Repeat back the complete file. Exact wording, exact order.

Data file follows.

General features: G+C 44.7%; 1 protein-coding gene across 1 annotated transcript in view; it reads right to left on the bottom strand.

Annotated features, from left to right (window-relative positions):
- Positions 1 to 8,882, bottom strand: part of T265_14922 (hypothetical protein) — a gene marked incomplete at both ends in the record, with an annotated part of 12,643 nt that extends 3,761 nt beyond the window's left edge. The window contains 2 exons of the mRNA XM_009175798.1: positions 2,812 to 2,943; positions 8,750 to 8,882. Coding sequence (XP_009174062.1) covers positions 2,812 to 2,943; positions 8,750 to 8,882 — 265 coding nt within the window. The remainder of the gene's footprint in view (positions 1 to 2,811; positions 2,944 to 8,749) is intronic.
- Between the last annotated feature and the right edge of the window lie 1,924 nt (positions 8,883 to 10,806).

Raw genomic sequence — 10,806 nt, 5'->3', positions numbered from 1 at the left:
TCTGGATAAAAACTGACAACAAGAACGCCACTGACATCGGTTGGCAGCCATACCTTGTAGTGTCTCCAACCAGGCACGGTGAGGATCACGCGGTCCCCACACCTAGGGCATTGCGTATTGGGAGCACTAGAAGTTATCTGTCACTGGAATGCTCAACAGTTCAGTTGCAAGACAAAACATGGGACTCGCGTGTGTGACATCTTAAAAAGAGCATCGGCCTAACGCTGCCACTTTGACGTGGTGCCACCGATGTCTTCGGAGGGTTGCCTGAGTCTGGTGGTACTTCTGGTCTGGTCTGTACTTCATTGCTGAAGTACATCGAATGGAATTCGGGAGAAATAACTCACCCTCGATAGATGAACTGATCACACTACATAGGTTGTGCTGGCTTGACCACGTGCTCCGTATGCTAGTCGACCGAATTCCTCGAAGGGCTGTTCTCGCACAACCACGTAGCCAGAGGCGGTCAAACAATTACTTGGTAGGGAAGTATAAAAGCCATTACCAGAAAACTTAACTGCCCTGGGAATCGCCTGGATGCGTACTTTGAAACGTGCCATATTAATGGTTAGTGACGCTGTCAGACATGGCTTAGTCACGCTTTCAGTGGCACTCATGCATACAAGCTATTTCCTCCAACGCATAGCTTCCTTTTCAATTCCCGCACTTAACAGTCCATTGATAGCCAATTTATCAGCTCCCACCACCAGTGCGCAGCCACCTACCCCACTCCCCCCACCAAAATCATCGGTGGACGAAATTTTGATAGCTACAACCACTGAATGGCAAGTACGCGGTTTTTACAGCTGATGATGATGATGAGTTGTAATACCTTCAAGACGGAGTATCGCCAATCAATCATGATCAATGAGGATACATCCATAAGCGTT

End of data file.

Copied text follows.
General features: G+C 44.7%; 1 protein-coding gene across 1 annotated transcript in view; it reads right to left on the bottom strand.

Annotated features, from left to right (window-relative positions):
- Positions 1 to 8,882, bottom strand: part of T265_14922 (hypothetical protein) — a gene marked incomplete at both ends in the record, with an annotated part of 12,643 nt that extends 3,761 nt beyond the window's left edge. The window contains 2 exons of the mRNA XM_009175798.1: positions 2,812 to 2,943; positions 8,750 to 8,882. Coding sequence (XP_009174062.1) covers positions 2,812 to 2,943; positions 8,750 to 8,882 — 265 coding nt within the window. The remainder of the gene's footprint in view (positions 1 to 2,811; positions 2,944 to 8,749) is intronic.
- Between the last annotated feature and the right edge of the window lie 1,924 nt (positions 8,883 to 10,806).

Raw genomic sequence — 10,806 nt, 5'->3', positions numbered from 1 at the left:
TCTGGATAAAAACTGACAACAAGAACGCCACTGACATCGGTTGGCAGCCATACCTTGTAGTGTCTCCAACCAGGCACGGTGAGGATCACGCGGTCCCCACACCTAGGGCATTGCGTATTGGGAGCACTAGAAGTTATCTGTCACTGGAATGCTCAACAGTTCAGTTGCAAGACAAAACATGGGACTCGCGTGTGTGACATCTTAAAAAGAGCATCGGCCTAACGCTGCCACTTTGACGTGGTGCCACCGATGTCTTCGGAGGGTTGCCTGAGTCTGGTGGTACTTCTGGTCTGGTCTGTACTTCATTGCTGAAGTACATCGAATGGAATTCGGGAGAAATAACTCACCCTCGATAGATGAACTGATCACACTACATAGGTTGTGCTGGCTTGACCACGTGCTCCGTATGCTAGTCGACCGAATTCCTCGAAGGGCTGTTCTCGCACAACCACGTAGCCAGAGGCGGTCAAACAATTACTTGGTAGGGAAGTATAAAAGCCATTACCAGAAAACTTAACTGCCCTGGGAATCGCCTGGATGCGTACTTTGAAACGTGCCATATTAATGGTTAGTGACGCTGTCAGACATGGCTTAGTCACGCTTTCAGTGGCACTCATGCATACAAGCTATTTCCTCCAACGCATAGCTTCCTTTTCAATTCCCGCACTTAACAGTCCATTGATAGCCAATTTATCAGCTCCCACCACCAGTGCGCAGCCACCTACCCCACTCCCCCCACCAAAATCATCGGTGGACGAAATTTTGATAGCTACAACCACTGAATGGCAAGTACGCGGTTTTTACAGCTGATGATGATGATGAGTTGTAATACCTTCAAGACGGAGTATCGCCAATCAATCATGATCAATGAGGATACATCCATAAGCGTT